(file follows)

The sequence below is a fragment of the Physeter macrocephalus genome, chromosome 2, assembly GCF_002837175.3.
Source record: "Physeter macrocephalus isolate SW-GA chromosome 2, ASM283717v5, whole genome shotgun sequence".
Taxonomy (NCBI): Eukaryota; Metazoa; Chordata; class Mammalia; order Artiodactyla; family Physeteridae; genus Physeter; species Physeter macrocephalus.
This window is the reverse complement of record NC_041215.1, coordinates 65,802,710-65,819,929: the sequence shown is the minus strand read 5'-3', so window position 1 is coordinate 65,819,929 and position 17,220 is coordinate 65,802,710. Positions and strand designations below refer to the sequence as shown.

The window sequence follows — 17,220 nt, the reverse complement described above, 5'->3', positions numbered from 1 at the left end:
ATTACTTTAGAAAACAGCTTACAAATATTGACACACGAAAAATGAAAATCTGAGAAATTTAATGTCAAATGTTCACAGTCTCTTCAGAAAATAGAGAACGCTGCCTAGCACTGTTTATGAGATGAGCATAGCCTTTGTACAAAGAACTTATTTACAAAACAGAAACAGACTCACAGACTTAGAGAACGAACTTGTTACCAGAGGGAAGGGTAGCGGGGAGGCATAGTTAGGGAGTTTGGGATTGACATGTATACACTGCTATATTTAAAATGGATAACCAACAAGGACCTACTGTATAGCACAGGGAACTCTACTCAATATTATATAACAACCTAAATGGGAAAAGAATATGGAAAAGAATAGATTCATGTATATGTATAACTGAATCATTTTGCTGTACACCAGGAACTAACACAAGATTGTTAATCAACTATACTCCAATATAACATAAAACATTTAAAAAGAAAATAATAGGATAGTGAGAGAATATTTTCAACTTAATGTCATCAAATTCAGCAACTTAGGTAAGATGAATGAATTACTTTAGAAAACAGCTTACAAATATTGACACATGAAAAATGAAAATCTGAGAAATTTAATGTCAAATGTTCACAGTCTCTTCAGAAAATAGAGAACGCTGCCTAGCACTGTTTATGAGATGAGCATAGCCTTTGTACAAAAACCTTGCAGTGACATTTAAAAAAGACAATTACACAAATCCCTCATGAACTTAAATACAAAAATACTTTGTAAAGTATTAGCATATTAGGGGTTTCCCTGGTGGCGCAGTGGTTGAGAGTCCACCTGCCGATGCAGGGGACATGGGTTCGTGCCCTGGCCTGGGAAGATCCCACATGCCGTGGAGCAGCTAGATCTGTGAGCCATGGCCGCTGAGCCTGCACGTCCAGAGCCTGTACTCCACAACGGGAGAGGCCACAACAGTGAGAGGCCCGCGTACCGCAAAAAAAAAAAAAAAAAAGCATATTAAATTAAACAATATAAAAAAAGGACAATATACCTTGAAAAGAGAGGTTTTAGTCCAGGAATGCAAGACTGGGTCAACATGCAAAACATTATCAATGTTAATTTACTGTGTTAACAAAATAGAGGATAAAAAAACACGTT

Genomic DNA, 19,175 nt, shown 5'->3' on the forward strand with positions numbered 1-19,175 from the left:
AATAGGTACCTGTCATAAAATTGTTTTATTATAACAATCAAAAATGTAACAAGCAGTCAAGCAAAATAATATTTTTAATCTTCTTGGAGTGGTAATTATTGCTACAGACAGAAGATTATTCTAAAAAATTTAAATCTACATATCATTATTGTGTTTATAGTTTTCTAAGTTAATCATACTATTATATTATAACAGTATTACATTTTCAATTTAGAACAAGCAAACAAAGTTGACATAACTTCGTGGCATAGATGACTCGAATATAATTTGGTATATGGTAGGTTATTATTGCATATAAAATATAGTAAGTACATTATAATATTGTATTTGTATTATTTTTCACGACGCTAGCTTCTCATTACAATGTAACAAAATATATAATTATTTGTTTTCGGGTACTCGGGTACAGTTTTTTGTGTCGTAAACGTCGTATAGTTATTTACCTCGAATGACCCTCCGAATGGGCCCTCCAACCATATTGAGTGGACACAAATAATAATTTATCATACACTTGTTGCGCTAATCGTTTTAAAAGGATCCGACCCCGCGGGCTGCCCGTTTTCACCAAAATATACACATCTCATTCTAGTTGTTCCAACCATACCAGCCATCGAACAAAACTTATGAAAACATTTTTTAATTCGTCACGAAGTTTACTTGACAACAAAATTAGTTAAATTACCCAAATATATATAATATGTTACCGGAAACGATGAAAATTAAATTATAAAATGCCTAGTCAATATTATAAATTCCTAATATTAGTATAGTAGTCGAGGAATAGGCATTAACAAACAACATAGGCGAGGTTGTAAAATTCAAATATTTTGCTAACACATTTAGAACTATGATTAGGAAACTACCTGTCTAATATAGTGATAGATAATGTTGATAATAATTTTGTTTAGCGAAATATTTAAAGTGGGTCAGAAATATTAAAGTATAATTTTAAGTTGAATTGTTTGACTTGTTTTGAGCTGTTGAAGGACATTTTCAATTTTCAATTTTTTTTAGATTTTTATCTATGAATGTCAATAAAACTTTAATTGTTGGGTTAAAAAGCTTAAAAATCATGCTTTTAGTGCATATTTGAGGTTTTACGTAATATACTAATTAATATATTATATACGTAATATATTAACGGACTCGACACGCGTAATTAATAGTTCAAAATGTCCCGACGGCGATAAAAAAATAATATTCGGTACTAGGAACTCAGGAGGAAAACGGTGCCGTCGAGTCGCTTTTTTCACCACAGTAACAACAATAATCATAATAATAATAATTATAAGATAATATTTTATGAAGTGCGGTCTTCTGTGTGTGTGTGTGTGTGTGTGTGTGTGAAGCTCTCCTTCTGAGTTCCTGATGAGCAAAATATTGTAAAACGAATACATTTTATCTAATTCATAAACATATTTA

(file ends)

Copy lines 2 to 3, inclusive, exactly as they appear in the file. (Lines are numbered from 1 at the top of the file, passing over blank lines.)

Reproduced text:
Source record: "Physeter macrocephalus isolate SW-GA chromosome 2, ASM283717v5, whole genome shotgun sequence".
Taxonomy (NCBI): Eukaryota; Metazoa; Chordata; class Mammalia; order Artiodactyla; family Physeteridae; genus Physeter; species Physeter macrocephalus.